Format

Send to

Choose Destination
Hum Genet. 2005 Jul;117(2-3):107-18. Epub 2005 Apr 21.

Genetic analysis of adiponectin and obesity in Hispanic families: the IRAS Family Study.

Author information

1
Department of Biochemistry, Wake Forest University School of Medicine, Medical Center Blvd., Winston-Salem, NC 27157, USA.

Abstract

Adiponectin, coded for by the APM1 gene, is a novel adipocyte-derived hormone implicated in energy homeostasis and obesity. Several genetic studies have observed evidence of association between APM1 gene polymorphisms and features of the metabolic syndrome, such as insulin resistance and obesity. As part of a comprehensive genetic analysis of the APM1 gene, we have screened 96 unrelated individuals for polymorphisms in the promoter, coding regions, and 3'untranslated region (UTR). Three promoter single-nucleotide polymorphisms (SNPs), two rare coding SNPs (G113A and T1233C), and 13 SNPs in the 3'UTR were identified. Eighteen SNPs were genotyped in 811 Hispanic individuals from 45 families in the IRAS Family Study (IRASFS). SNPs were tested for association with six obesity quantitative traits (body mass index, waist, waist:hip ratio, subcutaneous adipose tissue, visceral adipose tissue, and visceral:subcutaneous ratio). Significant evidence of association to at least one of the obesity traits was identified in seven of the 18 SNPs (<0.001-0.05). The promoter SNP INS CA-11156 was the most consistently associated SNP and was associated significantly with all measures of obesity, except the visceral:subcutaneous ratio (P-values 0.009-0.03). Haplotype analysis supported this evidence of association, with haplotypes containing an insertion of one CA repeat at position -11156 consistently being associated with lower obesity values (P-value <0.001-0.05). The adiponectin polymorphisms, in particular those in the promoter region, thus show significant association with obesity measures in the Hispanic population. Additional studies are needed to confirm our findings and determine which polymorphism causes the functional effect.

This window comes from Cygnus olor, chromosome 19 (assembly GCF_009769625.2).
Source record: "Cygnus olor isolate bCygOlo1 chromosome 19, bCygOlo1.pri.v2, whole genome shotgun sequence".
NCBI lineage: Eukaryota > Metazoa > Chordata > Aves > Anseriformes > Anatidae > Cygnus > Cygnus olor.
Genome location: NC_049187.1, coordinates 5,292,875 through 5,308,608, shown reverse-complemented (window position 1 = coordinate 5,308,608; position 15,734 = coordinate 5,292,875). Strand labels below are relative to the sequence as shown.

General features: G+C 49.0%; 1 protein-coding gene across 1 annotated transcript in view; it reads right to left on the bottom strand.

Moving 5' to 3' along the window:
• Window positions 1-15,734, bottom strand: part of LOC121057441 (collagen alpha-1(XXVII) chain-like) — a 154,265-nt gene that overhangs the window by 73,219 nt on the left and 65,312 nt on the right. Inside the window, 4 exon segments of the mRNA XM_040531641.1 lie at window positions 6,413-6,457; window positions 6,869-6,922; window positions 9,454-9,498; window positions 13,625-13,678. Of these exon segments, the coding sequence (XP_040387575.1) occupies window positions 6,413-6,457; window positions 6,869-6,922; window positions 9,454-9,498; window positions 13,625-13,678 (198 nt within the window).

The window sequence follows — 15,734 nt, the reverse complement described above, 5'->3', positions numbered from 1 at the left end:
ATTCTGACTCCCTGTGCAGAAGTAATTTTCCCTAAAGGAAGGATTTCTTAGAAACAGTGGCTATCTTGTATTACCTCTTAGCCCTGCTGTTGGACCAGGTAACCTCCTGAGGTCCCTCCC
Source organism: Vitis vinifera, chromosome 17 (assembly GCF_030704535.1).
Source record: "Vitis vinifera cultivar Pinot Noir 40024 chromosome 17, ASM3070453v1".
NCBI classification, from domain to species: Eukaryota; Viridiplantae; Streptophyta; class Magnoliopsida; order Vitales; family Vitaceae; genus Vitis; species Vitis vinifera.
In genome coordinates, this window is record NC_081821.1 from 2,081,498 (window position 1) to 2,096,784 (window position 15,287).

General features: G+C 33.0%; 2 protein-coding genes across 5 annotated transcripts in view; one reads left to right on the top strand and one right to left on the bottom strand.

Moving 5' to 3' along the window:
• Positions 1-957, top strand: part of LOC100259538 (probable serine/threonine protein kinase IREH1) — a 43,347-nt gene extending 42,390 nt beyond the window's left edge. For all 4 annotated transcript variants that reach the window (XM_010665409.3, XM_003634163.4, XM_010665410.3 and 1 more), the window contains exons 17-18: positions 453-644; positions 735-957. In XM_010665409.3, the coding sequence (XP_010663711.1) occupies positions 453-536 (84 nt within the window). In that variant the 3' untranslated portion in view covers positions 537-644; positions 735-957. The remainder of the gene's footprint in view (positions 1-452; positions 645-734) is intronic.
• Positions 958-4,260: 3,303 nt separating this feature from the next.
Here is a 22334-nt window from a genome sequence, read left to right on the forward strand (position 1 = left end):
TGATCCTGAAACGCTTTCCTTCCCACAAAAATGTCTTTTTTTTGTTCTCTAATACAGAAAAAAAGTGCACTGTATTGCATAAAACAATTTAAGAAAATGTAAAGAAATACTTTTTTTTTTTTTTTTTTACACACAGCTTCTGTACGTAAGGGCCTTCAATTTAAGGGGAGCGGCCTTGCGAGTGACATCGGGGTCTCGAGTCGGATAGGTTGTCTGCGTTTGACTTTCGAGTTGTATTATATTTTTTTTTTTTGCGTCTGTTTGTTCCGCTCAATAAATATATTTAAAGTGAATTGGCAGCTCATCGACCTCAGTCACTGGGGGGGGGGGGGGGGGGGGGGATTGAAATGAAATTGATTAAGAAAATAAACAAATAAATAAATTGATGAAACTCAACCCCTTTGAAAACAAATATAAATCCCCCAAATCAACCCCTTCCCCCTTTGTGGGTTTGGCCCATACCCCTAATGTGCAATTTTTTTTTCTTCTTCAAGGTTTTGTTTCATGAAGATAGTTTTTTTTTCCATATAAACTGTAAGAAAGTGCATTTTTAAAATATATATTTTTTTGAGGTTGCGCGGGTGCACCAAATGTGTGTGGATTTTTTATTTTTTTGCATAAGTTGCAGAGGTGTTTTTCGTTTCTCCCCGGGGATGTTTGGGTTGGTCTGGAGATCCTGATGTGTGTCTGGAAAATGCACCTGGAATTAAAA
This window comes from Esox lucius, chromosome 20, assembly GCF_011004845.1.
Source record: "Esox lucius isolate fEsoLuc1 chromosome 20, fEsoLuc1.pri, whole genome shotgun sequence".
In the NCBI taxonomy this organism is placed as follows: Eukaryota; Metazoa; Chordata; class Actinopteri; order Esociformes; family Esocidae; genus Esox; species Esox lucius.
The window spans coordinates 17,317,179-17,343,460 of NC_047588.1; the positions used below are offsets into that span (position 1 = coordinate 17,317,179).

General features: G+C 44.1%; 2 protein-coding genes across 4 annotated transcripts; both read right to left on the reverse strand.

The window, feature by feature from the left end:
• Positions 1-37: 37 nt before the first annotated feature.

PMID:
15843989
DOI:
10.1007/s00439-005-1260-9
[Indexed for MEDLINE]

Supplemental Content

Full text links

Icon for Springer
Loading ...
Support Center